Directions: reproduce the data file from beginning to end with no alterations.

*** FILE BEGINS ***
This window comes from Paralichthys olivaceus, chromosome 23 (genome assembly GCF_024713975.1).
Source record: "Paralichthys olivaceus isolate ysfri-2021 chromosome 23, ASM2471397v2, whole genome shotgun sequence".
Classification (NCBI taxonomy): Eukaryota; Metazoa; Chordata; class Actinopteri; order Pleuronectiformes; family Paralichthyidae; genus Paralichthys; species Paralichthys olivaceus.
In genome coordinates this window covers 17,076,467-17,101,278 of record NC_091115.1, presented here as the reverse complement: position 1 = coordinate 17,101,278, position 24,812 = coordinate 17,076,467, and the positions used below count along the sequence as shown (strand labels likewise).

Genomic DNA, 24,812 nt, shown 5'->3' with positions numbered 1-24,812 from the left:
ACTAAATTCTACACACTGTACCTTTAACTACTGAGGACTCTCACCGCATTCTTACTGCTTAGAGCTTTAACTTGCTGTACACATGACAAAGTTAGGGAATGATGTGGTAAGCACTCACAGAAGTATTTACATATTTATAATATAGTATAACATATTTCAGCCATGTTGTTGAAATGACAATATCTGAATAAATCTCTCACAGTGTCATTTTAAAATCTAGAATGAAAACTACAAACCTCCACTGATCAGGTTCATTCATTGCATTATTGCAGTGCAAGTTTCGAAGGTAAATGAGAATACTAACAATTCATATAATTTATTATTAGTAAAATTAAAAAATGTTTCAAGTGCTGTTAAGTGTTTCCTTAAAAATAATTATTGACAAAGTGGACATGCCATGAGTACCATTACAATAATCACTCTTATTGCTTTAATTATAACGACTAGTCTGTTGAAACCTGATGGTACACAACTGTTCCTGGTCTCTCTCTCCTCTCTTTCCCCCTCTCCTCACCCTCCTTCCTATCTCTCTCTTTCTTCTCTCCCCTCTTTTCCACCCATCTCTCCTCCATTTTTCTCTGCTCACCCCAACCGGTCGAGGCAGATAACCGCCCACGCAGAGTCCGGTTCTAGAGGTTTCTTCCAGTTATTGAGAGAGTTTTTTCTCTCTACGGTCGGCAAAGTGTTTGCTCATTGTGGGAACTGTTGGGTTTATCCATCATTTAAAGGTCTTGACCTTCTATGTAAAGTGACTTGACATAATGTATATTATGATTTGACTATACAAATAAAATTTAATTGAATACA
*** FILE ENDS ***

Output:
This window comes from Paralichthys olivaceus, chromosome 23 (genome assembly GCF_024713975.1).
Source record: "Paralichthys olivaceus isolate ysfri-2021 chromosome 23, ASM2471397v2, whole genome shotgun sequence".
Classification (NCBI taxonomy): Eukaryota; Metazoa; Chordata; class Actinopteri; order Pleuronectiformes; family Paralichthyidae; genus Paralichthys; species Paralichthys olivaceus.
In genome coordinates this window covers 17,076,467-17,101,278 of record NC_091115.1, presented here as the reverse complement: position 1 = coordinate 17,101,278, position 24,812 = coordinate 17,076,467, and the positions used below count along the sequence as shown (strand labels likewise).

Genomic DNA, 24,812 nt, shown 5'->3' with positions numbered 1-24,812 from the left:
ACTAAATTCTACACACTGTACCTTTAACTACTGAGGACTCTCACCGCATTCTTACTGCTTAGAGCTTTAACTTGCTGTACACATGACAAAGTTAGGGAATGATGTGGTAAGCACTCACAGAAGTATTTACATATTTATAATATAGTATAACATATTTCAGCCATGTTGTTGAAATGACAATATCTGAATAAATCTCTCACAGTGTCATTTTAAAATCTAGAATGAAAACTACAAACCTCCACTGATCAGGTTCATTCATTGCATTATTGCAGTGCAAGTTTCGAAGGTAAATGAGAATACTAACAATTCATATAATTTATTATTAGTAAAATTAAAAAATGTTTCAAGTGCTGTTAAGTGTTTCCTTAAAAATAATTATTGACAAAGTGGACATGCCATGAGTACCATTACAATAATCACTCTTATTGCTTTAATTATAACGACTAGTCTGTTGAAACCTGATGGTACACAACTGTTCCTGGTCTCTCTCTCCTCTCTTTCCCCCTCTCCTCACCCTCCTTCCTATCTCTCTCTTTCTTCTCTCCCCTCTTTTCCACCCATCTCTCCTCCATTTTTCTCTGCTCACCCCAACCGGTCGAGGCAGATAACCGCCCACGCAGAGTCCGGTTCTAGAGGTTTCTTCCAGTTATTGAGAGAGTTTTTTCTCTCTACGGTCGGCAAAGTGTTTGCTCATTGTGGGAACTGTTGGGTTTATCCATCATTTAAAGGTCTTGACCTTCTATGTAAAGTGACTTGACATAATGTATATTATGATTTGACTATACAAATAAAATTTAATTGAATACA